EXAMPLE 3

An unsaturated polyester resin was prepared by condensing together maleic anhydride, phthalic anhydride and propylene glycol in the molar ratio 3:1:4.5. The product had an acid value of 16 mg KOH per gram of solid resin.

Into 920 parts of a 57.4% weight solids solution of the above resin in styrene was milled 3.75 parts of magnesium oxide until they were thoroughly dispersed (around 30 minutes). To this mixture was added 405 parts of styrene and 100 parts of hot water (around 80 C.), and milling was continued for 1 minute. This oil phase was then left to stand for one hour.

Separately, 9.5 parts of a 90% weight solids aqueous solution of an ammonium nonylphenol ethoxylate sulphate surfactant were mixed with 2.85 parts of industrial methylated spirits and 6.65 parts of water. This was milled with 25 parts of water at 50 C. and 0.01 part of an antifoaming agent to give an aqueous phase.

The above aqueous phase was slowly added to 300 parts of the oil phase with stirring, and the mixture was milled for 10 minutes to give a water-in-oil emulsion. 99 parts of this was immediately added to a further aqueous phase, containing 15 parts of a 7.5% by weight solution of polyvinylalcohol (as stabiliser) and 252 parts of water, and was milled for 2 minutes, at which point a water-in-oil-in-water system had formed, with the oil globules averaging around 20 microns in diameter, in which (X) was 3.4% of (Y).

84 parts of hot water were then added, with minimum possible milling, followed by 5 parts of a 1% aqueous ferrous sulphate solution, 20 parts of a 3.0% aqueous diethylene triamine solution and 1.0 parts of cumene hydroperoxide. The slurry was kept at 50 C. overnight to ensure complete curing of the unsaturated polyester. This gave a slurry of cross-linked polyester resin beads.

The products of Example 3 had pores of size of from 0.2 microns to 1.8 microns, which covered 10% to 36% of the surface of the beads. Mercury intrusion porosimetry indicated a surface area of 64 m2 per gram, compared with a theoretical value for solid beads of that size range of around 0.2 m2 per gram.

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Non-Patent Citations
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Referenced by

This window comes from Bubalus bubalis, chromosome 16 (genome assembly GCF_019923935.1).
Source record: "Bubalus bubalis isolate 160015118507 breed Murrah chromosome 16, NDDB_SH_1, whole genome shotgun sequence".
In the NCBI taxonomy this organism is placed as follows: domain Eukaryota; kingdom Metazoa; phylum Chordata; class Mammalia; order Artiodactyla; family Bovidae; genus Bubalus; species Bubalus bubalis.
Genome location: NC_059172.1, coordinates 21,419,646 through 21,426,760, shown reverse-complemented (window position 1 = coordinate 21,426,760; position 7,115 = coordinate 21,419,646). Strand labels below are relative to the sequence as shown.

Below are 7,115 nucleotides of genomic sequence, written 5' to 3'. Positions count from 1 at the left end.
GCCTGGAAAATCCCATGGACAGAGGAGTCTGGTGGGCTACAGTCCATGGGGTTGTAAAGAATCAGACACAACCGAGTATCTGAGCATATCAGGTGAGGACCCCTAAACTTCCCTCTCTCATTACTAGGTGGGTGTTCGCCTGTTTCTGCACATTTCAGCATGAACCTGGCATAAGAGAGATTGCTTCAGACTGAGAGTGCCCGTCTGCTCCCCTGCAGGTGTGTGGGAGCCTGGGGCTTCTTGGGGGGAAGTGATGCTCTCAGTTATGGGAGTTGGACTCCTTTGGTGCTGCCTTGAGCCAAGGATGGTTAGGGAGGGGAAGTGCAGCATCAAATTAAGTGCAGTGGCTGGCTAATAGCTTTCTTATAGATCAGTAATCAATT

Citing PatentFiling datePublication dateApplicantTitle
US5902834 *May 10, 1995May 11, 1999Pharmacia Biotech AbOpen porous spherical; first preparing a water/oil/water emulsion in two stages, then polymerizing vinyl or di-vinyl monomers and isolating the particles; support material such as for solid phase synthesis
US7763348Nov 9, 2007Jul 27, 2010Kaneka Corporationdivinylbenzene crosslinked polystyrene particles interconnected with polymeric noncrosslinked styrene polymer and having voids inbetween crosslinked interconnected polymer, segments of crosslinked particles are exposed (not covered with binder),
Classifications
U.S. Classification521/65, 521/61, 521/63, 523/220, 521/62, 521/64, 523/502, 523/221, 523/500
International ClassificationB01J31/00, C08F263/06, C12N11/08, C08J9/28, C08J9/16, B01J20/26, C08K7/22, B01J31/06, C08L67/06, C08J3/12, B01J20/281, C08J3/16, B01J35/10, B01J20/28, C08F283/01
Cooperative ClassificationC08J9/283, B01J20/285, B01J31/003, B01J35/10, B01J20/28069, B01J20/28078, B01J31/06, C12N11/08, B01J20/28014, B01J20/26, B01J2220/54, B01J20/28004, C08J2367/06, C08J3/16
European ClassificationB01J20/28F12, B01J20/28F8, B01J20/28D, B01J20/28B4, B01J20/285, C08J3/16, C08J9/28B, B01J20/26, B01J35/10, B01J31/06, C12N11/08
Legal Events
DateCodeEventDescription
Dec 18, 2001FPExpired due to failure to pay maintenance fee
Effective date: 20011012
Oct 12, 2001LAPSLapse for failure to pay maintenance fees
May 8, 2001REMIMaintenance fee reminder mailed
Mar 17, 1997FPAYFee payment
Year of fee payment: 4
Aug 10, 1995ASAssignment
Owner name: IMPERIAL CHEMICAL INDUSTRIES PLC, ENGLAND
Free format text: ASSIGNMENT OF ASSIGNORS INTEREST;ASSIGNOR:TIOXIDE GROUP SERVICES LIMITED;REEL/FRAME:007588/0147
Effective date: 19950620
Jul 1, 1991ASAssignment
Owner name: TIOXIDE GROUP SERVICES LIMITED, A COMPANY OF UNITE
Free format text: ASSIGNMENT OF ASSIGNORS INTEREST.;ASSIGNOR:HODGE, JOHN C. W.;REEL/FRAME:005762/0820
Effective date: 19910612